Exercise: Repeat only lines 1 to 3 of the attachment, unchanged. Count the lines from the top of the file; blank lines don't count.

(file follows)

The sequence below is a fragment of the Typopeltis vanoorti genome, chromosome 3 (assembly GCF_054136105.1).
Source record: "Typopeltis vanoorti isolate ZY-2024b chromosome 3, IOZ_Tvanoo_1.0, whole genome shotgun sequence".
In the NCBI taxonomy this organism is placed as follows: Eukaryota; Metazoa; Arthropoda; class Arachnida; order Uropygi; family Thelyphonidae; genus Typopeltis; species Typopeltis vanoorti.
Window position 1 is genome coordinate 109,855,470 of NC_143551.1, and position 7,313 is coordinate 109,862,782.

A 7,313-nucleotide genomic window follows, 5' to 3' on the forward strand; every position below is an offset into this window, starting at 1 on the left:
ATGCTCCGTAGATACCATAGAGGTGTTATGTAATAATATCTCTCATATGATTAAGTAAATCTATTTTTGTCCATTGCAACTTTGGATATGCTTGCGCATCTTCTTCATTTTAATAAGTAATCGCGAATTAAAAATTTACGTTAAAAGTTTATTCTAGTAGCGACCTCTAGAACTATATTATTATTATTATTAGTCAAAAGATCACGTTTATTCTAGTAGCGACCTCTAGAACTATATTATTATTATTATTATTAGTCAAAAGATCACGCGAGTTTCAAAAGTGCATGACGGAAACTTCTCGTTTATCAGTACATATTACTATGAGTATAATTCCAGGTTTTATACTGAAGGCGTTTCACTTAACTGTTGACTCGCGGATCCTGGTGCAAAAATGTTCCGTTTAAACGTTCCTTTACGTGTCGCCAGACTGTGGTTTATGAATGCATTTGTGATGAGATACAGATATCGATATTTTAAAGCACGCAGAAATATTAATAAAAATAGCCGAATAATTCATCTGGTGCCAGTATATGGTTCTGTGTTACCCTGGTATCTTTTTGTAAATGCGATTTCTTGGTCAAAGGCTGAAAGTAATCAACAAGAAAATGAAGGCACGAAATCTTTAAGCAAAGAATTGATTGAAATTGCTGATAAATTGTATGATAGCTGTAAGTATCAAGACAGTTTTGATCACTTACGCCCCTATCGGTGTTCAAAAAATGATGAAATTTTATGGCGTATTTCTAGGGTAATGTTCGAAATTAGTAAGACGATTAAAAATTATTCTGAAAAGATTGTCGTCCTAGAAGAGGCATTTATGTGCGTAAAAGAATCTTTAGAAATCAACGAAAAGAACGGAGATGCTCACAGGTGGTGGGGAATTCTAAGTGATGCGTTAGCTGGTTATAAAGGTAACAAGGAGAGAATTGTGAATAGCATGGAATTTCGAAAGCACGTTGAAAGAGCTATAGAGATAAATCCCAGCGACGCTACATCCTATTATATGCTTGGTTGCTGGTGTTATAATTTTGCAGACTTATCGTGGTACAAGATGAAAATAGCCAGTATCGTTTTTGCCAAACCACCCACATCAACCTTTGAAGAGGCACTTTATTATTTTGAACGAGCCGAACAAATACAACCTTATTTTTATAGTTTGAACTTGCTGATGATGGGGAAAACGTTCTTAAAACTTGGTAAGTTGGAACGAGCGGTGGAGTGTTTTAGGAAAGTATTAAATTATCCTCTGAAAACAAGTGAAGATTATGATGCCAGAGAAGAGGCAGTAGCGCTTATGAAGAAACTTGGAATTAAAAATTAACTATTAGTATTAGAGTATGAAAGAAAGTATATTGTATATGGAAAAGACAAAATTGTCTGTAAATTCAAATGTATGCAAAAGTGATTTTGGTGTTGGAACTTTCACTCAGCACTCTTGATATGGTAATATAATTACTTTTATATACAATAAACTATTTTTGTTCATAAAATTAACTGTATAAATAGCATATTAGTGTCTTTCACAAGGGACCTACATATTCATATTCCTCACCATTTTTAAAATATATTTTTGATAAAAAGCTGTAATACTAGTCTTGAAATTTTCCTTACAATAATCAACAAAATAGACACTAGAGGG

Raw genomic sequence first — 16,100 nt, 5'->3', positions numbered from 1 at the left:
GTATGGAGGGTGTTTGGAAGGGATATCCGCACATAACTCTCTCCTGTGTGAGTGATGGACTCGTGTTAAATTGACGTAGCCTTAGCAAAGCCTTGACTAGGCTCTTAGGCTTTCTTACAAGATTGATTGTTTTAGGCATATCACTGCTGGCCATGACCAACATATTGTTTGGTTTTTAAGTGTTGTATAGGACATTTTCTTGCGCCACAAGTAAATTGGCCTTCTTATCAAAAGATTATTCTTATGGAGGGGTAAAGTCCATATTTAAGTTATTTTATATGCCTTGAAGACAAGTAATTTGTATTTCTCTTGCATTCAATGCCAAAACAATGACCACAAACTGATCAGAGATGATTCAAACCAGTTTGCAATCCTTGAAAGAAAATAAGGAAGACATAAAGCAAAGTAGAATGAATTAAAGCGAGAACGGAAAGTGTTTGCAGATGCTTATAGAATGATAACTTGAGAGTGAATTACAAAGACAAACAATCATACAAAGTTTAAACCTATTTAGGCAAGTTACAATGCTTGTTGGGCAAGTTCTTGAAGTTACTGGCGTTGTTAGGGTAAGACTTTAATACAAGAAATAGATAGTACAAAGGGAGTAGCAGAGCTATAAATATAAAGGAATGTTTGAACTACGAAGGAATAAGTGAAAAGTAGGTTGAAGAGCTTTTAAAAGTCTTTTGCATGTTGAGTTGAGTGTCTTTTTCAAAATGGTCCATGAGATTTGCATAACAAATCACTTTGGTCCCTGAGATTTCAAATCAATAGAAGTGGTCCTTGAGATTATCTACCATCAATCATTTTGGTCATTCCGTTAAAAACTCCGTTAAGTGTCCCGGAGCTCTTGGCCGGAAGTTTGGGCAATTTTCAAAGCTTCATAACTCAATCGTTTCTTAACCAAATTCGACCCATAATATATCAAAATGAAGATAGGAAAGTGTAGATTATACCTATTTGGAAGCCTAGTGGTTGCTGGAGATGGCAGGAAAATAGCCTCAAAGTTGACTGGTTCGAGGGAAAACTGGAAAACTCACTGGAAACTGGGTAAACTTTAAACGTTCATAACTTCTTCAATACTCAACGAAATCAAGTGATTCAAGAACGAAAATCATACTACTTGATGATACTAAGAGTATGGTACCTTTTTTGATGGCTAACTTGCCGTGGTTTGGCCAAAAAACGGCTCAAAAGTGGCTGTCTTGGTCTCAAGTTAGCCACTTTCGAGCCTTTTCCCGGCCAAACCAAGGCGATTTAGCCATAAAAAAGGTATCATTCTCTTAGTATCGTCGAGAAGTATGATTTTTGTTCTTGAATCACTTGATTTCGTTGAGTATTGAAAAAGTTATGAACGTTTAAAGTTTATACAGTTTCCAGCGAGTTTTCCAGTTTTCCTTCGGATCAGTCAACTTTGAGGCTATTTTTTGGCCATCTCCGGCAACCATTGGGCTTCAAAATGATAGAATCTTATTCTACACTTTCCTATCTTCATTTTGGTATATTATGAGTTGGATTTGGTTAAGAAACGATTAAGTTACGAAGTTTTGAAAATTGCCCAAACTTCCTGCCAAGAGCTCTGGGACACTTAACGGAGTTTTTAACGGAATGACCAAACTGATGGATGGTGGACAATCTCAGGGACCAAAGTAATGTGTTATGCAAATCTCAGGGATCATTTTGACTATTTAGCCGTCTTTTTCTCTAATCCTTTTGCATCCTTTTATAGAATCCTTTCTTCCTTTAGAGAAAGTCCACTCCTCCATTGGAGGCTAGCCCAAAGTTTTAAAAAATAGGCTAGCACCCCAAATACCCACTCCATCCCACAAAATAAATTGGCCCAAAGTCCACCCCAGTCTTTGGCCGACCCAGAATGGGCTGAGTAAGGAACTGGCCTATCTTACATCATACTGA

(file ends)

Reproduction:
The sequence below is a fragment of the Typopeltis vanoorti genome, chromosome 3 (assembly GCF_054136105.1).
Source record: "Typopeltis vanoorti isolate ZY-2024b chromosome 3, IOZ_Tvanoo_1.0, whole genome shotgun sequence".
In the NCBI taxonomy this organism is placed as follows: Eukaryota; Metazoa; Arthropoda; class Arachnida; order Uropygi; family Thelyphonidae; genus Typopeltis; species Typopeltis vanoorti.